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Characterization of Archaeological Volcanic Glass from Oceania

The Utility of Three Techniques
  • Marshall I. Weisler
  • David A. Clague
Part of the Advances in Archaeological and Museum Science book series (AAMS, volume 3)

Abstract

Distributional studies of archaeological volcanic glass play key roles in determining the scale, complexity, and duration of prehistoric social interaction between island societies in Oceania. Volcanic glass distributions have shed light on the spatial limits and antiquity of Melanesian exchange systems and on strategies necessary to colonize and sustain communities on isolated landfalls. The efficacy of three characterization techniques of Oceanic glasses are examined: macroscopic source assignment of a unique volcanic glass (ignimbrite) from the Pitcairn Group, southeast Polynesia; non-destructive energy dispersive x-ray fluorescence (EDXRF) of Melanesian obsidian; and electron microprobe analysis of Hawaiian volcanic glass. Suggestions for facilitating volcanic glass studies in Oceania are offered.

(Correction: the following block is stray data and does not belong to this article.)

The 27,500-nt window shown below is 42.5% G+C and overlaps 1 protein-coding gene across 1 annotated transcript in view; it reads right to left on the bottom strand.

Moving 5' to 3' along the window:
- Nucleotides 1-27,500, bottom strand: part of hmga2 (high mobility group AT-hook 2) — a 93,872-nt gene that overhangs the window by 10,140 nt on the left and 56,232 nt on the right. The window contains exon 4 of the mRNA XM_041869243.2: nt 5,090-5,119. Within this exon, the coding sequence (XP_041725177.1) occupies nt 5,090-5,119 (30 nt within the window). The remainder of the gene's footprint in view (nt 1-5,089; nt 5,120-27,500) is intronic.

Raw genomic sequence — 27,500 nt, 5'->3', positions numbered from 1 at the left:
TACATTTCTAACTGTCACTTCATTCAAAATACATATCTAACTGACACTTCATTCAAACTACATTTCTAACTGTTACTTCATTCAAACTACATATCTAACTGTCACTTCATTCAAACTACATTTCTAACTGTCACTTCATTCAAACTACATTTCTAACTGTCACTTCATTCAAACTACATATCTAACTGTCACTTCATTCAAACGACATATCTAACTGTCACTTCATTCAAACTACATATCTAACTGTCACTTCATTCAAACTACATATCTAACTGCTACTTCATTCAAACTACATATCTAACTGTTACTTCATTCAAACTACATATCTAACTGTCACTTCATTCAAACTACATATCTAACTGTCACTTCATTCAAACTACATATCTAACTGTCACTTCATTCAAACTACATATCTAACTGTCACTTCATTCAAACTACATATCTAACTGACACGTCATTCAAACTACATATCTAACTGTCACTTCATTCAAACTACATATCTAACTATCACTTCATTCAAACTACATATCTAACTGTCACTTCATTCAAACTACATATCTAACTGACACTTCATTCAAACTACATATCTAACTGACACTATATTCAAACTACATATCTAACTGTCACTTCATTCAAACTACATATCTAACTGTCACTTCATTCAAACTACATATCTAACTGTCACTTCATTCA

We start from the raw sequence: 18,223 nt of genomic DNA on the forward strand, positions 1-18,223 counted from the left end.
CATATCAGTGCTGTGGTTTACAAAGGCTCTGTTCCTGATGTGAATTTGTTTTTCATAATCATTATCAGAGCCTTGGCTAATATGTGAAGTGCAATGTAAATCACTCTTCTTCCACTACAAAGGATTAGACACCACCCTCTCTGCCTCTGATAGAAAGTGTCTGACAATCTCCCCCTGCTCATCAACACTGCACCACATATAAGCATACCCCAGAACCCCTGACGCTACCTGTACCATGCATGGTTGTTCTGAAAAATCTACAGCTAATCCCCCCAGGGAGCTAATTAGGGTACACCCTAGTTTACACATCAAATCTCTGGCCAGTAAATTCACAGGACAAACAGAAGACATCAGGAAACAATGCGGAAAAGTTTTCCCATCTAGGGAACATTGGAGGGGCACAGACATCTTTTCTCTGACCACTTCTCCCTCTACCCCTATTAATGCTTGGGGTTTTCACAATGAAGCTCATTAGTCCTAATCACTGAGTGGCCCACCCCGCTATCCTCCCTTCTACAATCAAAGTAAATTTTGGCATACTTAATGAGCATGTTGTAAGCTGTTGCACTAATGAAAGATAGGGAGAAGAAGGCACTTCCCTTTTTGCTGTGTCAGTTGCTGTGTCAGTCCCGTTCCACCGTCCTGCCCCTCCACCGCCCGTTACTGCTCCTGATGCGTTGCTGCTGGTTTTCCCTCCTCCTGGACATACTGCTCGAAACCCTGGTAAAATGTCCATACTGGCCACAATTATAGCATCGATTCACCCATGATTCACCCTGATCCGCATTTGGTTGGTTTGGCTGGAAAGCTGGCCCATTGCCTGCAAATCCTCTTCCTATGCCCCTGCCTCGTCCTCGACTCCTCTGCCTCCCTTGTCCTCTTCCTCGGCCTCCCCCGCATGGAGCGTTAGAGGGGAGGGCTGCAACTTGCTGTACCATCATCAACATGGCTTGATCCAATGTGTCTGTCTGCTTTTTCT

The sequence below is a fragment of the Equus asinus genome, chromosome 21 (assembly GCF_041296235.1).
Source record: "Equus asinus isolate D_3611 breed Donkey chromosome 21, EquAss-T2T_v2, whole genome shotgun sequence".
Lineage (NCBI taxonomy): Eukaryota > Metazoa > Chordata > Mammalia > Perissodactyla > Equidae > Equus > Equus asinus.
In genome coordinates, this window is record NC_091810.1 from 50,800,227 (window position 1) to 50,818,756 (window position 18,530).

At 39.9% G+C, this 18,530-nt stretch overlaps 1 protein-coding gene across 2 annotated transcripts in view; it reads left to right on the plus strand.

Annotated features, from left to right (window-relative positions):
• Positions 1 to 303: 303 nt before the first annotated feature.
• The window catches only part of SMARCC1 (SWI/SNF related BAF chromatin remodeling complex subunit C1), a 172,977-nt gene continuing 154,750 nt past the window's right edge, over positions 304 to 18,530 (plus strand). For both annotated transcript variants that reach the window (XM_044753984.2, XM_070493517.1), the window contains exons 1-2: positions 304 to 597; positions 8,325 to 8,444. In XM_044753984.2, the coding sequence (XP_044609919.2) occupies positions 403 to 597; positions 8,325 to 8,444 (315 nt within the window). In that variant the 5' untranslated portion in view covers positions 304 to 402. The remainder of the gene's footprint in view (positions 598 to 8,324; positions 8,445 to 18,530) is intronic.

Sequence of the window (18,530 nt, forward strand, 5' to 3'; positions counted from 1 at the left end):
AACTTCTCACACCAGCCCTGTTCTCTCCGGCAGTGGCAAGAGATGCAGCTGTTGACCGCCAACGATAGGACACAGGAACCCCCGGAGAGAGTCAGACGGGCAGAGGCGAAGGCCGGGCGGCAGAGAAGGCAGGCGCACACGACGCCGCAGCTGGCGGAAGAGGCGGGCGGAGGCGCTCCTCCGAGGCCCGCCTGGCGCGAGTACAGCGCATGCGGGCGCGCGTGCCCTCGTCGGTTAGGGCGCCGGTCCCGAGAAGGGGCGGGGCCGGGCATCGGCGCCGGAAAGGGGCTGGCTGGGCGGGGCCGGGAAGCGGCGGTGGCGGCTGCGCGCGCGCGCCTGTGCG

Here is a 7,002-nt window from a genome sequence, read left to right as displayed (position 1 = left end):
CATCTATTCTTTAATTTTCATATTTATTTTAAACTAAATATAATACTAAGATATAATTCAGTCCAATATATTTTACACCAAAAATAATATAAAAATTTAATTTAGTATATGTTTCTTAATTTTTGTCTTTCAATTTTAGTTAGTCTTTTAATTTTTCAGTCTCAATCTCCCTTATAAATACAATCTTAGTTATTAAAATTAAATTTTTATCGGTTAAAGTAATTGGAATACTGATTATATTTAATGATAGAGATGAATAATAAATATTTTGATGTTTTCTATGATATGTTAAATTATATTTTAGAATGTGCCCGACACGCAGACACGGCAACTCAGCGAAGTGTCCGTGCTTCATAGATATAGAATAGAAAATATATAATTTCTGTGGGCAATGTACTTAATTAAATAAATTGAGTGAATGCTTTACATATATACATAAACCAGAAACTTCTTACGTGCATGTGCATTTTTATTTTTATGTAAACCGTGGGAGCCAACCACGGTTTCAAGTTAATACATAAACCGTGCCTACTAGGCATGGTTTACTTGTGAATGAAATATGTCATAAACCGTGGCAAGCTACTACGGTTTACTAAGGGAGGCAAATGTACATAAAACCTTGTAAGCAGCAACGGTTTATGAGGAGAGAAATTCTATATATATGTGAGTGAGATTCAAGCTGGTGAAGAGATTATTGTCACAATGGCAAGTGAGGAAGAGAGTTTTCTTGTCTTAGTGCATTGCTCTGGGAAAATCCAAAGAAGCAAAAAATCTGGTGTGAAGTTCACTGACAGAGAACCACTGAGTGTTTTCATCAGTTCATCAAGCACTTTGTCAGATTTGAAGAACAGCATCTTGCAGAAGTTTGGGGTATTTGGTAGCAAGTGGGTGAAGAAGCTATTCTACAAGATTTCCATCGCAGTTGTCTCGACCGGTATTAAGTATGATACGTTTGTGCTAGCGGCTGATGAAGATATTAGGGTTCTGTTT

Keywords

Volcanic Glass Tholeiitic Basalt Basaltic Glass Bishop Museum Alkalic Basalt 
These keywords were added by machine and not by the authors. This process is experimental and the keywords may be updated as the learning algorithm improves.

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Copyright information

© Springer Science+Business Media New York 1998

Authors and Affiliations

  • Marshall I. Weisler
    • 1
  • David A. Clague
    • 2
  1. 1.Department of ArchaeologyUniversity of OtagoDunedinNew Zealand
  2. 2.Monterey Bay Aquarium Research InstituteMoss LandingUSA

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